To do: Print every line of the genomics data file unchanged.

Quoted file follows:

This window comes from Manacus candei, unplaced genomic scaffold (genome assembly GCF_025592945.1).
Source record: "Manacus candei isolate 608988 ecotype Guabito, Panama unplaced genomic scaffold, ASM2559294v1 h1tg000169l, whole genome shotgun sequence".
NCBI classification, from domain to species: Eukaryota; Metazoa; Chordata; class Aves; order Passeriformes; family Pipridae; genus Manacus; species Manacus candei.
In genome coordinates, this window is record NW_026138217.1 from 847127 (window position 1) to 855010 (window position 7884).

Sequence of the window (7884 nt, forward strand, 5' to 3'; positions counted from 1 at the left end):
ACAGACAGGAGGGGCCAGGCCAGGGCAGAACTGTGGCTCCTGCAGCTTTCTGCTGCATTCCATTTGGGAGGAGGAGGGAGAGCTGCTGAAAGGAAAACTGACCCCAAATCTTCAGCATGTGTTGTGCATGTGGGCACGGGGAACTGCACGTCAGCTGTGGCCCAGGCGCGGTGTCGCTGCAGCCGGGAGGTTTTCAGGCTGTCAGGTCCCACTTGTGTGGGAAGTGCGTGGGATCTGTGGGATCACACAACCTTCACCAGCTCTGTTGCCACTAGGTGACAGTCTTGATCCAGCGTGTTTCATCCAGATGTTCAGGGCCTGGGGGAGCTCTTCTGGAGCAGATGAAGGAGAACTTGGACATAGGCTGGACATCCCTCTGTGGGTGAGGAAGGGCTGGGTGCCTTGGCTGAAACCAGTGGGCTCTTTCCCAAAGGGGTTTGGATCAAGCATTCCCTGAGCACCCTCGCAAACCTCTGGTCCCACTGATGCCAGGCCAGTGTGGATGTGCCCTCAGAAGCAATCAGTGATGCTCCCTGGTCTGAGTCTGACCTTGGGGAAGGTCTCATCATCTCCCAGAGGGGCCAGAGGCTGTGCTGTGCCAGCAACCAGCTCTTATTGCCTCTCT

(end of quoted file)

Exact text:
This window comes from Manacus candei, unplaced genomic scaffold (genome assembly GCF_025592945.1).
Source record: "Manacus candei isolate 608988 ecotype Guabito, Panama unplaced genomic scaffold, ASM2559294v1 h1tg000169l, whole genome shotgun sequence".
NCBI classification, from domain to species: Eukaryota; Metazoa; Chordata; class Aves; order Passeriformes; family Pipridae; genus Manacus; species Manacus candei.
In genome coordinates, this window is record NW_026138217.1 from 847127 (window position 1) to 855010 (window position 7884).

Sequence of the window (7884 nt, forward strand, 5' to 3'; positions counted from 1 at the left end):
ACAGACAGGAGGGGCCAGGCCAGGGCAGAACTGTGGCTCCTGCAGCTTTCTGCTGCATTCCATTTGGGAGGAGGAGGGAGAGCTGCTGAAAGGAAAACTGACCCCAAATCTTCAGCATGTGTTGTGCATGTGGGCACGGGGAACTGCACGTCAGCTGTGGCCCAGGCGCGGTGTCGCTGCAGCCGGGAGGTTTTCAGGCTGTCAGGTCCCACTTGTGTGGGAAGTGCGTGGGATCTGTGGGATCACACAACCTTCACCAGCTCTGTTGCCACTAGGTGACAGTCTTGATCCAGCGTGTTTCATCCAGATGTTCAGGGCCTGGGGGAGCTCTTCTGGAGCAGATGAAGGAGAACTTGGACATAGGCTGGACATCCCTCTGTGGGTGAGGAAGGGCTGGGTGCCTTGGCTGAAACCAGTGGGCTCTTTCCCAAAGGGGTTTGGATCAAGCATTCCCTGAGCACCCTCGCAAACCTCTGGTCCCACTGATGCCAGGCCAGTGTGGATGTGCCCTCAGAAGCAATCAGTGATGCTCCCTGGTCTGAGTCTGACCTTGGGGAAGGTCTCATCATCTCCCAGAGGGGCCAGAGGCTGTGCTGTGCCAGCAACCAGCTCTTATTGCCTCTCT